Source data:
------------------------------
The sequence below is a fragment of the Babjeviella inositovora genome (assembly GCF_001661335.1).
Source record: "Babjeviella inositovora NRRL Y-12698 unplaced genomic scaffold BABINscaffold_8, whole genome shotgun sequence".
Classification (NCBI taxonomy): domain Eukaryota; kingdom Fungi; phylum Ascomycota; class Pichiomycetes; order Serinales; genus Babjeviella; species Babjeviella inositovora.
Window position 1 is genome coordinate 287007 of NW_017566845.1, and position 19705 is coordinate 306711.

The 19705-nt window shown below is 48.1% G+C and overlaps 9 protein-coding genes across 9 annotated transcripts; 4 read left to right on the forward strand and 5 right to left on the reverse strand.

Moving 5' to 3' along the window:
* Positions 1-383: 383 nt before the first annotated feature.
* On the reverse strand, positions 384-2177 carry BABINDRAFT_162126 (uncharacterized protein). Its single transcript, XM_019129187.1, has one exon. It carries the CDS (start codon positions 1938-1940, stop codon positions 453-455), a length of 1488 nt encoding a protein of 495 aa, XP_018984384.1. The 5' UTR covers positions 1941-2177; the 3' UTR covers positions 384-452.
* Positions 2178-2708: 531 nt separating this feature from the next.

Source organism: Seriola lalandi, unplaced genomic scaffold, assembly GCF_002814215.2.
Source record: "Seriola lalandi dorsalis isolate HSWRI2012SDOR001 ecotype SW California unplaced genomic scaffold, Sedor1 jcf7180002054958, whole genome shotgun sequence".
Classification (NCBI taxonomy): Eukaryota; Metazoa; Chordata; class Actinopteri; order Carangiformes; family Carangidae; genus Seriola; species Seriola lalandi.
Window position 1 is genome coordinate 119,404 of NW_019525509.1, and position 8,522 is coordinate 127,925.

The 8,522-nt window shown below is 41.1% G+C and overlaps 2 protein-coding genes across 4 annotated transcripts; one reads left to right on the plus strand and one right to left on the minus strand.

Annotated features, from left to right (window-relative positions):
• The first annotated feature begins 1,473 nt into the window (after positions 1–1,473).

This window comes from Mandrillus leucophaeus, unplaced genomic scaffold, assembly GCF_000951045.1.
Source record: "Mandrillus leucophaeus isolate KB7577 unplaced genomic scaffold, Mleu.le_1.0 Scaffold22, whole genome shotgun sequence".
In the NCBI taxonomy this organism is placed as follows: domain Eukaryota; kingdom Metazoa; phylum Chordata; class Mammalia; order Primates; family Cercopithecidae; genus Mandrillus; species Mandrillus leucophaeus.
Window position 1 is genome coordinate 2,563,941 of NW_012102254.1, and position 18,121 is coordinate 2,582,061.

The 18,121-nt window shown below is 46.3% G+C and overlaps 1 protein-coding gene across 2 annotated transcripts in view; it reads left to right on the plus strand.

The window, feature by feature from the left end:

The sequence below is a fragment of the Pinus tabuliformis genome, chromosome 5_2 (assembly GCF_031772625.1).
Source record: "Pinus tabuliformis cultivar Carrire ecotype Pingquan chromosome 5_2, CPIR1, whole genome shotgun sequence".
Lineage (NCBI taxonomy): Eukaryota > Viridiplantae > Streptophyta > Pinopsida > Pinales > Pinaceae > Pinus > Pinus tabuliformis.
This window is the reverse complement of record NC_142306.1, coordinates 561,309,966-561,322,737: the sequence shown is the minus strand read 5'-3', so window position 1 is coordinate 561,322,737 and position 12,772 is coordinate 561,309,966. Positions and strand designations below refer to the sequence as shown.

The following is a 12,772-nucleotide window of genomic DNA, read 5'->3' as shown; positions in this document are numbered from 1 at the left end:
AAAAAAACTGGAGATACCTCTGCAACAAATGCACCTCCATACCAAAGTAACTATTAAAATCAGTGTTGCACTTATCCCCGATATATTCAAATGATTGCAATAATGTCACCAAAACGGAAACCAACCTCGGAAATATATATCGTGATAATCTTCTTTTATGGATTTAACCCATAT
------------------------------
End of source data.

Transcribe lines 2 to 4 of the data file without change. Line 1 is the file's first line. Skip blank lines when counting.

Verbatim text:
Source record: "Babjeviella inositovora NRRL Y-12698 unplaced genomic scaffold BABINscaffold_8, whole genome shotgun sequence".
Classification (NCBI taxonomy): domain Eukaryota; kingdom Fungi; phylum Ascomycota; class Pichiomycetes; order Serinales; genus Babjeviella; species Babjeviella inositovora.
Window position 1 is genome coordinate 287007 of NW_017566845.1, and position 19705 is coordinate 306711.